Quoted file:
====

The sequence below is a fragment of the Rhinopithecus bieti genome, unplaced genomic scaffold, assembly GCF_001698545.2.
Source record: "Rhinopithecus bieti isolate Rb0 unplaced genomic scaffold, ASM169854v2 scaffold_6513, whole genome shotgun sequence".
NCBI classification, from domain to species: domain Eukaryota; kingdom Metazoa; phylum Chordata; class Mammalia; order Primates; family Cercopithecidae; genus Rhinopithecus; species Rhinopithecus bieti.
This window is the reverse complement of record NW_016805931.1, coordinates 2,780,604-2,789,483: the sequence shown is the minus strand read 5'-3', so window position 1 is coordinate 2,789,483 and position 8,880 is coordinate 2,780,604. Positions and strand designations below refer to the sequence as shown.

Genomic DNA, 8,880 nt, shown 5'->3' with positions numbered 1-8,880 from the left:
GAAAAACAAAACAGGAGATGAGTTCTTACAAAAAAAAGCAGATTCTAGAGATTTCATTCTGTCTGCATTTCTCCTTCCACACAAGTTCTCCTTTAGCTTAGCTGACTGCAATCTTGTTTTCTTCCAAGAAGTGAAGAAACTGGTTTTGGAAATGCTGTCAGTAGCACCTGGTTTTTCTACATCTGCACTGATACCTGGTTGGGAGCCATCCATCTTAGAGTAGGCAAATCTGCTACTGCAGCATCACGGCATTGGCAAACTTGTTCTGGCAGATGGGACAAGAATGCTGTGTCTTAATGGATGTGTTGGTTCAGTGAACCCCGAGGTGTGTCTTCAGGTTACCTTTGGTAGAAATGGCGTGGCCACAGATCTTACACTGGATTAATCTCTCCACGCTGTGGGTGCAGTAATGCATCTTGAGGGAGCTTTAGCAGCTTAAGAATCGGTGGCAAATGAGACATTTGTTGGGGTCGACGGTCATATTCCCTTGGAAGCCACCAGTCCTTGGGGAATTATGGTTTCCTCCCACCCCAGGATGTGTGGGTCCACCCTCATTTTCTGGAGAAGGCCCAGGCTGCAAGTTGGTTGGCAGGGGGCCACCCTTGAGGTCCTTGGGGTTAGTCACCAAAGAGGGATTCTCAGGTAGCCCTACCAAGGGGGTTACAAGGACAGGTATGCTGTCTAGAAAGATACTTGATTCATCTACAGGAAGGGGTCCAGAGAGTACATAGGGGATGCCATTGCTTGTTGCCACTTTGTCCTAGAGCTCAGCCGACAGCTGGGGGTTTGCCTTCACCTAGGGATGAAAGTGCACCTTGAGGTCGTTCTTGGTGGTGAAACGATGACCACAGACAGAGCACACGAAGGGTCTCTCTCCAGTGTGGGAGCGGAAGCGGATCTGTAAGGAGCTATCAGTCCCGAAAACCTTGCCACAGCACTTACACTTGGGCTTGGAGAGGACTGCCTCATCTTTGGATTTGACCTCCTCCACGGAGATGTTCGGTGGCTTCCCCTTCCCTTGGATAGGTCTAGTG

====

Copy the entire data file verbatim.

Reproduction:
The sequence below is a fragment of the Rhinopithecus bieti genome, unplaced genomic scaffold, assembly GCF_001698545.2.
Source record: "Rhinopithecus bieti isolate Rb0 unplaced genomic scaffold, ASM169854v2 scaffold_6513, whole genome shotgun sequence".
NCBI classification, from domain to species: domain Eukaryota; kingdom Metazoa; phylum Chordata; class Mammalia; order Primates; family Cercopithecidae; genus Rhinopithecus; species Rhinopithecus bieti.
This window is the reverse complement of record NW_016805931.1, coordinates 2,780,604-2,789,483: the sequence shown is the minus strand read 5'-3', so window position 1 is coordinate 2,789,483 and position 8,880 is coordinate 2,780,604. Positions and strand designations below refer to the sequence as shown.

Genomic DNA, 8,880 nt, shown 5'->3' with positions numbered 1-8,880 from the left:
GAAAAACAAAACAGGAGATGAGTTCTTACAAAAAAAAGCAGATTCTAGAGATTTCATTCTGTCTGCATTTCTCCTTCCACACAAGTTCTCCTTTAGCTTAGCTGACTGCAATCTTGTTTTCTTCCAAGAAGTGAAGAAACTGGTTTTGGAAATGCTGTCAGTAGCACCTGGTTTTTCTACATCTGCACTGATACCTGGTTGGGAGCCATCCATCTTAGAGTAGGCAAATCTGCTACTGCAGCATCACGGCATTGGCAAACTTGTTCTGGCAGATGGGACAAGAATGCTGTGTCTTAATGGATGTGTTGGTTCAGTGAACCCCGAGGTGTGTCTTCAGGTTACCTTTGGTAGAAATGGCGTGGCCACAGATCTTACACTGGATTAATCTCTCCACGCTGTGGGTGCAGTAATGCATCTTGAGGGAGCTTTAGCAGCTTAAGAATCGGTGGCAAATGAGACATTTGTTGGGGTCGACGGTCATATTCCCTTGGAAGCCACCAGTCCTTGGGGAATTATGGTTTCCTCCCACCCCAGGATGTGTGGGTCCACCCTCATTTTCTGGAGAAGGCCCAGGCTGCAAGTTGGTTGGCAGGGGGCCACCCTTGAGGTCCTTGGGGTTAGTCACCAAAGAGGGATTCTCAGGTAGCCCTACCAAGGGGGTTACAAGGACAGGTATGCTGTCTAGAAAGATACTTGATTCATCTACAGGAAGGGGTCCAGAGAGTACATAGGGGATGCCATTGCTTGTTGCCACTTTGTCCTAGAGCTCAGCCGACAGCTGGGGGTTTGCCTTCACCTAGGGATGAAAGTGCACCTTGAGGTCGTTCTTGGTGGTGAAACGATGACCACAGACAGAGCACACGAAGGGTCTCTCTCCAGTGTGGGAGCGGAAGCGGATCTGTAAGGAGCTATCAGTCCCGAAAACCTTGCCACAGCACTTACACTTGGGCTTGGAGAGGACTGCCTCATCTTTGGATTTGACCTCCTCCACGGAGATGTTCGGTGGCTTCCCCTTCCCTTGGATAGGTCTAGTG